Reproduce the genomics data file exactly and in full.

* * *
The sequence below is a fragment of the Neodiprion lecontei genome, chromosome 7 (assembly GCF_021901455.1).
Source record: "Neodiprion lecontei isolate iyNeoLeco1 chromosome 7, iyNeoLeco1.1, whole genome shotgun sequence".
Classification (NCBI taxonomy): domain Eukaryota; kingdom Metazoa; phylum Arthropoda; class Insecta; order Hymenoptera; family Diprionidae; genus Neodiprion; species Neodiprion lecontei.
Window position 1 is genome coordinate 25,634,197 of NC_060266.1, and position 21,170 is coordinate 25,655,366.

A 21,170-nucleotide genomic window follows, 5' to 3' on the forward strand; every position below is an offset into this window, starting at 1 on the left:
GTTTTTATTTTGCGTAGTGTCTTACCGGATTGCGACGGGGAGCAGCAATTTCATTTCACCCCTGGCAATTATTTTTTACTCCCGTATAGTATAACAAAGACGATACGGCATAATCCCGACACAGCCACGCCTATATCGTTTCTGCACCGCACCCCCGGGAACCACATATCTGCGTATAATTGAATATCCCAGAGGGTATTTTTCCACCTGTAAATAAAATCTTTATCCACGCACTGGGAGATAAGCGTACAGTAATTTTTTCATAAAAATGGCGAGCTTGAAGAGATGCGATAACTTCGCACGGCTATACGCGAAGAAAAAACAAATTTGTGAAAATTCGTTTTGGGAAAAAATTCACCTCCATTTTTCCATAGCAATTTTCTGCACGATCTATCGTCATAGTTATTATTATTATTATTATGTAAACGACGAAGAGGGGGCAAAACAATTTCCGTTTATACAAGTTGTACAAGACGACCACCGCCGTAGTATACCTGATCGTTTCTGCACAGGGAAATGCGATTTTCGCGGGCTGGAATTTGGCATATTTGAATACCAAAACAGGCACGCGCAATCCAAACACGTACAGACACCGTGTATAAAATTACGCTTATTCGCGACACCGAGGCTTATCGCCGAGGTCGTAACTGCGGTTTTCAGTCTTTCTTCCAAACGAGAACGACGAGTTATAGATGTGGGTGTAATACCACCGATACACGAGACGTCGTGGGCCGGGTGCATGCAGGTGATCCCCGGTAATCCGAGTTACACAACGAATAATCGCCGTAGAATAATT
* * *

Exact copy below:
The sequence below is a fragment of the Neodiprion lecontei genome, chromosome 7 (assembly GCF_021901455.1).
Source record: "Neodiprion lecontei isolate iyNeoLeco1 chromosome 7, iyNeoLeco1.1, whole genome shotgun sequence".
Classification (NCBI taxonomy): domain Eukaryota; kingdom Metazoa; phylum Arthropoda; class Insecta; order Hymenoptera; family Diprionidae; genus Neodiprion; species Neodiprion lecontei.
Window position 1 is genome coordinate 25,634,197 of NC_060266.1, and position 21,170 is coordinate 25,655,366.

A 21,170-nucleotide genomic window follows, 5' to 3' on the forward strand; every position below is an offset into this window, starting at 1 on the left:
GTTTTTATTTTGCGTAGTGTCTTACCGGATTGCGACGGGGAGCAGCAATTTCATTTCACCCCTGGCAATTATTTTTTACTCCCGTATAGTATAACAAAGACGATACGGCATAATCCCGACACAGCCACGCCTATATCGTTTCTGCACCGCACCCCCGGGAACCACATATCTGCGTATAATTGAATATCCCAGAGGGTATTTTTCCACCTGTAAATAAAATCTTTATCCACGCACTGGGAGATAAGCGTACAGTAATTTTTTCATAAAAATGGCGAGCTTGAAGAGATGCGATAACTTCGCACGGCTATACGCGAAGAAAAAACAAATTTGTGAAAATTCGTTTTGGGAAAAAATTCACCTCCATTTTTCCATAGCAATTTTCTGCACGATCTATCGTCATAGTTATTATTATTATTATTATGTAAACGACGAAGAGGGGGCAAAACAATTTCCGTTTATACAAGTTGTACAAGACGACCACCGCCGTAGTATACCTGATCGTTTCTGCACAGGGAAATGCGATTTTCGCGGGCTGGAATTTGGCATATTTGAATACCAAAACAGGCACGCGCAATCCAAACACGTACAGACACCGTGTATAAAATTACGCTTATTCGCGACACCGAGGCTTATCGCCGAGGTCGTAACTGCGGTTTTCAGTCTTTCTTCCAAACGAGAACGACGAGTTATAGATGTGGGTGTAATACCACCGATACACGAGACGTCGTGGGCCGGGTGCATGCAGGTGATCCCCGGTAATCCGAGTTACACAACGAATAATCGCCGTAGAATAATT